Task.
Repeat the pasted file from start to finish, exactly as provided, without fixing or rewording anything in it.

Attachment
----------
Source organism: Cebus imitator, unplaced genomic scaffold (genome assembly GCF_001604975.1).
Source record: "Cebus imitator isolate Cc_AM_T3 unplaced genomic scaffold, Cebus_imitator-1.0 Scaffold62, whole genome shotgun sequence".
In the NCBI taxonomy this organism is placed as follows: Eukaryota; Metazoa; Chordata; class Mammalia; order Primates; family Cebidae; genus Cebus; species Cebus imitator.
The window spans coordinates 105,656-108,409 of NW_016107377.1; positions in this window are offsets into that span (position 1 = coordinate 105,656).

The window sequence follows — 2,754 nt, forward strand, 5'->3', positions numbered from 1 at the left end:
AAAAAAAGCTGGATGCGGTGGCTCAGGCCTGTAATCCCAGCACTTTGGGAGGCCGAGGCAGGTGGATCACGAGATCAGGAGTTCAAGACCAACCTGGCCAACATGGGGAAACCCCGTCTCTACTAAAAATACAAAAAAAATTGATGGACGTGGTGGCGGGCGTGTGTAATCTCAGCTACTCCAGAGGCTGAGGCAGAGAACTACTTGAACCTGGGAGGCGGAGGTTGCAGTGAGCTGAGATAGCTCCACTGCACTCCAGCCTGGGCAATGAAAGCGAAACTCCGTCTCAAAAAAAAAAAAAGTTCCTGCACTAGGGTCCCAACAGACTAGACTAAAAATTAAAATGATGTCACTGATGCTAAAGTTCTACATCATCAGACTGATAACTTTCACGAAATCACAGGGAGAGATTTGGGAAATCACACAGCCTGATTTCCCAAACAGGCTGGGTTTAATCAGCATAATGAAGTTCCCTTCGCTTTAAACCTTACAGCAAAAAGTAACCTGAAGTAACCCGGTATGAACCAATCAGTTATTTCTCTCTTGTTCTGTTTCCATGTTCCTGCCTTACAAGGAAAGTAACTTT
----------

Source organism: Cebus imitator, unplaced genomic scaffold (genome assembly GCF_001604975.1).
Source record: "Cebus imitator isolate Cc_AM_T3 unplaced genomic scaffold, Cebus_imitator-1.0 Scaffold62, whole genome shotgun sequence".
In the NCBI taxonomy this organism is placed as follows: Eukaryota; Metazoa; Chordata; class Mammalia; order Primates; family Cebidae; genus Cebus; species Cebus imitator.
The window spans coordinates 105,656-108,409 of NW_016107377.1; positions in this window are offsets into that span (position 1 = coordinate 105,656).

The window sequence follows — 2,754 nt, forward strand, 5'->3', positions numbered from 1 at the left end:
AAAAAAAGCTGGATGCGGTGGCTCAGGCCTGTAATCCCAGCACTTTGGGAGGCCGAGGCAGGTGGATCACGAGATCAGGAGTTCAAGACCAACCTGGCCAACATGGGGAAACCCCGTCTCTACTAAAAATACAAAAAAAATTGATGGACGTGGTGGCGGGCGTGTGTAATCTCAGCTACTCCAGAGGCTGAGGCAGAGAACTACTTGAACCTGGGAGGCGGAGGTTGCAGTGAGCTGAGATAGCTCCACTGCACTCCAGCCTGGGCAATGAAAGCGAAACTCCGTCTCAAAAAAAAAAAAAGTTCCTGCACTAGGGTCCCAACAGACTAGACTAAAAATTAAAATGATGTCACTGATGCTAAAGTTCTACATCATCAGACTGATAACTTTCACGAAATCACAGGGAGAGATTTGGGAAATCACACAGCCTGATTTCCCAAACAGGCTGGGTTTAATCAGCATAATGAAGTTCCCTTCGCTTTAAACCTTACAGCAAAAAGTAACCTGAAGTAACCCGGTATGAACCAATCAGTTATTTCTCTCTTGTTCTGTTTCCATGTTCCTGCCTTACAAGGAAAGTAACTTT